Abstract: This study investigated the role of a social context variable, perceived peer norms, in the relationship between media violence exposure and adolescents’ aggressive behavior. This was informed by a need to better understand whether, how, and for whom media violence exposure may affect aggression. Three hypotheses were tested with peer norms as moderator, as mediator, and as both moderator and mediator in the relationship between media violence and aggression. A two-wave longitudinal survey measured media violence exposure, perceived descriptive and injunctive norms, and aggressive behavior among 943 adolescents (aged 10 to 14, 50.4% girls). Results provided support only for the moderated-mediation model. The indirect effect of media violence on aggression via perceived peer approval of aggression (i.e., injunctive norms) was moderated by perceived prevalence of peer aggression (i.e., descriptive norms). Specifically, media violence indirectly increased aggressive behavior
for adolescents who perceived more peer aggression, but decreased aggression for adolescents who perceived less peer aggression. Implications for future research into media violence effects are discussed.
Hoeken, H., & Fikkers, K.M. (2014). Issue-relevant thinking and identification as mechanisms of narrative persuasion. Poetics, 44, 84-99. doi:10.1016/j.poetic.2014.05.001
Abstract: Fictional narratives can have strong effects on people’s real world opinions, attitudes, and behavior. Given the far-reaching implications these effects may have, understanding when and how narratives can have such effects is important. One frequent claim about narrative impact is that stories can disable people’s ability to critically evaluate the issue. In an experiment, optimal conditions were created to assess whether readers came up with issue-relevant thoughts and to what extent such thoughts influenced the participants’ attitude. The impact of issue-relevant thoughts was compared to that of another mechanism of narrative persuasion: identification. Participants (N = 138) read a story including a discussion scene on a personally relevant issue. The manipulation consisted of the main character being in favor of or against a certain issue. Participants identified more strongly with the main character than with the antagonist. A mediation analysis revealed that identifying with the character being in favor of the issue yielded a more positive attitude toward the issue. A considerable number of participants generated issue-relevant thoughts that proved predictive of the attitude. The experiment provides further evidence for the identification mechanism while revealing insights into how integration of explicit argumentative content into a narrative can influence issue-relevant thinking.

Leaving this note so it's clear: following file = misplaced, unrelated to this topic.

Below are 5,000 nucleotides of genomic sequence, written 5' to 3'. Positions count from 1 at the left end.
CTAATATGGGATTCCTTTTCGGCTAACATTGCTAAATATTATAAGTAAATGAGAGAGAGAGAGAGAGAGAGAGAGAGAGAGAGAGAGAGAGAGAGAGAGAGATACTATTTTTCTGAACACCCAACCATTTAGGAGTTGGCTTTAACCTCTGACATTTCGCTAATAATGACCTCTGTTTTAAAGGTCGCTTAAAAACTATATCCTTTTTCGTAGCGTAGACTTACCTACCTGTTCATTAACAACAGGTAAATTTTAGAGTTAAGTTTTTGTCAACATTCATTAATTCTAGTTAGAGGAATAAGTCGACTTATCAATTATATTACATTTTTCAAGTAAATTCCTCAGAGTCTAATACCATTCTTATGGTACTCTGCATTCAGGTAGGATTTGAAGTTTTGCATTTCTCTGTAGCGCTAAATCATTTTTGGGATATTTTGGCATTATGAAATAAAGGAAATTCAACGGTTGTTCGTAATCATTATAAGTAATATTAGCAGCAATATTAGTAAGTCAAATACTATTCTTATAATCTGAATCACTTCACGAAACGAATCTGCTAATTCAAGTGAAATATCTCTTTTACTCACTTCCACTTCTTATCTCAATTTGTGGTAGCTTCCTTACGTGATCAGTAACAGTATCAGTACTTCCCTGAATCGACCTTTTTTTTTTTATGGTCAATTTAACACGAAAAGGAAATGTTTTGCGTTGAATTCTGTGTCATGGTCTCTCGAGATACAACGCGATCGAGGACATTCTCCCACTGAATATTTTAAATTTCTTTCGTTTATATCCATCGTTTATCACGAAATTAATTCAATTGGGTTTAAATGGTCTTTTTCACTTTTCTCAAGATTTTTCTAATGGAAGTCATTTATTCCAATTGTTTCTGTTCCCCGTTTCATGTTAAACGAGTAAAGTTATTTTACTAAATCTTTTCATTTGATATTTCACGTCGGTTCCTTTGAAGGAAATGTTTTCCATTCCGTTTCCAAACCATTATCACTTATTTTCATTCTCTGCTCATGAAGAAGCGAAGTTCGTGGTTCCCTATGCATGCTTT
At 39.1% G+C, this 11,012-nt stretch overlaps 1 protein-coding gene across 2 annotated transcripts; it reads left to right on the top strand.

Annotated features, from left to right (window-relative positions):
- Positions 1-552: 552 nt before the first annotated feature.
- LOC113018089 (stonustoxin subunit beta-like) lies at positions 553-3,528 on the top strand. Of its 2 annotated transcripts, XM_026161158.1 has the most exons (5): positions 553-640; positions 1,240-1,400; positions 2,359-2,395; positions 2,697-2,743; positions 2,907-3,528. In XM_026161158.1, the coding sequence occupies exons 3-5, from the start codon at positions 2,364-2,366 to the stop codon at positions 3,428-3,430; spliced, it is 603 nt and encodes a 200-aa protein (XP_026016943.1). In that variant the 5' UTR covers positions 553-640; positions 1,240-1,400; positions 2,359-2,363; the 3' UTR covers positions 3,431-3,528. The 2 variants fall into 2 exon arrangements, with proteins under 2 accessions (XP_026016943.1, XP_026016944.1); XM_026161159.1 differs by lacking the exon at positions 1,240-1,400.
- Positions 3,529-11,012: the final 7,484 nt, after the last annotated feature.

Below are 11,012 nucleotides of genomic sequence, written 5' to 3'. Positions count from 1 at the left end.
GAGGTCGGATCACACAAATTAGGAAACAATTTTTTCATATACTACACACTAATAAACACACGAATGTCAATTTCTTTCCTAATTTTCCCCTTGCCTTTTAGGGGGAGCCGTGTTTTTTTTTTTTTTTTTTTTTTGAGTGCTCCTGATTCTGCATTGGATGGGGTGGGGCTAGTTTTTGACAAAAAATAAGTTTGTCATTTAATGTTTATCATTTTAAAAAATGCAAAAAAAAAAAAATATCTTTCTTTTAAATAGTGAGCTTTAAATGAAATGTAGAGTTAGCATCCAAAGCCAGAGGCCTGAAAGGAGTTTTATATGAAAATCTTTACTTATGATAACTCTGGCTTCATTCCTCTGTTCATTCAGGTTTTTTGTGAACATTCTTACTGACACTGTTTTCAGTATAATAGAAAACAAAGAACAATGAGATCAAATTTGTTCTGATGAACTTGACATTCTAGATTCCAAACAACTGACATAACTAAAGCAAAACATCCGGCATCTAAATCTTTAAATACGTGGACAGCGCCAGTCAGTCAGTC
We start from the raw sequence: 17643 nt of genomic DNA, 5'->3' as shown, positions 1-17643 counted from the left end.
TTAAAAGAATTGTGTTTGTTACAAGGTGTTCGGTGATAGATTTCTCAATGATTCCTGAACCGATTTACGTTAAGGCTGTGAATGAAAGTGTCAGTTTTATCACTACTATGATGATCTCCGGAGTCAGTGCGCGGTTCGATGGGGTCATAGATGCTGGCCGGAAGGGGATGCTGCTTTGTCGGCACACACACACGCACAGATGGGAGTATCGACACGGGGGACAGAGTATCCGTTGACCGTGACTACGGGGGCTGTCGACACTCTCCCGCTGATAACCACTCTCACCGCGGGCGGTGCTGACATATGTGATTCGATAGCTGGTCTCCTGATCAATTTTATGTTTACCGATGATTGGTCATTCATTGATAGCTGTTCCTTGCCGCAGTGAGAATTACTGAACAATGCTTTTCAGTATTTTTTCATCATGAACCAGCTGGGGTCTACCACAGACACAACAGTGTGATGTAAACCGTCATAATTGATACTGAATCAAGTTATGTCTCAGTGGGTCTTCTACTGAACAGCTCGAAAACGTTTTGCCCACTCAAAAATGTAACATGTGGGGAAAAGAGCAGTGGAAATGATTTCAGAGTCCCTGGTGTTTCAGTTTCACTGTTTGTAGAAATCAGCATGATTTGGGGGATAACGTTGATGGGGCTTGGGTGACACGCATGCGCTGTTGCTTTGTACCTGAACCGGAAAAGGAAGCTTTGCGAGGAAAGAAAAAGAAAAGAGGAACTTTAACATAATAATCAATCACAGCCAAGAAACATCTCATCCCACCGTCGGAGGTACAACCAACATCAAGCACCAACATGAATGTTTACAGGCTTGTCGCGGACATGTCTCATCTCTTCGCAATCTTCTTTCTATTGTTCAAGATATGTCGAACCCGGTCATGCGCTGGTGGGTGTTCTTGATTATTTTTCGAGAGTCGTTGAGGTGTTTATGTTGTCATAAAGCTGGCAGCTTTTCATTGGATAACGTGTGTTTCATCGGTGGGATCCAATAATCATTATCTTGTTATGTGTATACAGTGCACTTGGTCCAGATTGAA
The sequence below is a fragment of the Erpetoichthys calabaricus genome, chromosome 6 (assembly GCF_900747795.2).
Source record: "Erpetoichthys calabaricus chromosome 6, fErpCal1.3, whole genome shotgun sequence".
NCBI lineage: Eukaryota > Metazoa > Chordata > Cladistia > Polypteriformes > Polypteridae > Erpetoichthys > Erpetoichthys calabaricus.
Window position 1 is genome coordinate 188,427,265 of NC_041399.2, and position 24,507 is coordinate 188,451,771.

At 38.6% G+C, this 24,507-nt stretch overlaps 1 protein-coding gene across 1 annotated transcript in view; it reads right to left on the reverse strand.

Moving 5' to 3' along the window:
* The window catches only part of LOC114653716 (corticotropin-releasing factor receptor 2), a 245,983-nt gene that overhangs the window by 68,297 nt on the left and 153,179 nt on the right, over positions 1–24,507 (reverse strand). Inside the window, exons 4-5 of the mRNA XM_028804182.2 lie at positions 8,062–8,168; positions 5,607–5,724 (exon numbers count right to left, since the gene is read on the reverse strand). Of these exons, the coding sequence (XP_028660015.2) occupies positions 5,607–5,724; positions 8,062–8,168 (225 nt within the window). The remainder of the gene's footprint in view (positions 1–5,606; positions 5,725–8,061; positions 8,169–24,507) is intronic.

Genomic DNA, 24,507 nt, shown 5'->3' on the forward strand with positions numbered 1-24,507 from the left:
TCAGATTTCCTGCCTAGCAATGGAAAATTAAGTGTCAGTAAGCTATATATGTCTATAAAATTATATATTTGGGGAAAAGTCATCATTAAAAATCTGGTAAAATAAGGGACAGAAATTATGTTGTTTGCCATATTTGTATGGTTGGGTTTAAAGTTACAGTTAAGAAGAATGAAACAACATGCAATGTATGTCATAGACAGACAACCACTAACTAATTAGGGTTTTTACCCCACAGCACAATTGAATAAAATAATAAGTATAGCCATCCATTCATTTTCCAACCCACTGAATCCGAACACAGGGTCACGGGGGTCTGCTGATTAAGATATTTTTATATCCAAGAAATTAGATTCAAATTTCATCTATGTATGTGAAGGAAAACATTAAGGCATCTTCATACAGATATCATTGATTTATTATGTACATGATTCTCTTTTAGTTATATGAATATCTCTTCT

Fikkers, K.M., Piotrowski, J.T., Weeda, W.D., Vossen, H.G.M., & Valkenburg, P.M. (2013). Double dose: High family conflict enhances the effect of media violence exposure on adolescents’ aggression. Societies, 3, 280-292. doi: 10.3390/soc3030280
Abstract: We investigated how exposure to media violence and family conflict affects adolescents’ subsequent aggressive behavior. We expected a double dose effect, meaning that high media violence exposure would lead to higher levels of aggression for adolescents in high conflict families compared to low conflict families. A total of 499 adolescents (aged 10 to 14, 48% girls) participated in a two-wave longitudinal survey (4-month interval). Survey questions assessed their exposure to violence on television and in electronic games, family conflict, and aggressive behavior. Analyses revealed a significant interaction between media violence and family conflict. In families with higher conflict, higher media violence exposure was related to increased subsequent aggression. This study is the first to show a double dose effect of media violence and family conflict on adolescents’ aggression. These findings underscore the important role of the family in shaping the effects of adolescents’ media use on their social development.
Fikkers, K.M., & Valkenburg, P.M. (2013). Reasons for Consuming Violent Entertainment. In M.S. Eastin (Ed.), Encyclopedia of Media Violence, pp 318-320. SAGE Publications.
Abstract: For many years, researchers have wondered what people find attractive in violent entertainment. Why do people watch movies like ‘Saw’ or play first-person shooter games like ‘Call of Duty’? The answer to this question is highly relevant, because convincing evidence exists that individuals who are more attracted to violent entertainment are also more likely to be affected by it, that is, become more aggressive. It is therefore remarkable that research into the appeal of such entertainment has received far less attention than research into its effects. This entry discusses the most common reasons for consuming violent entertainment.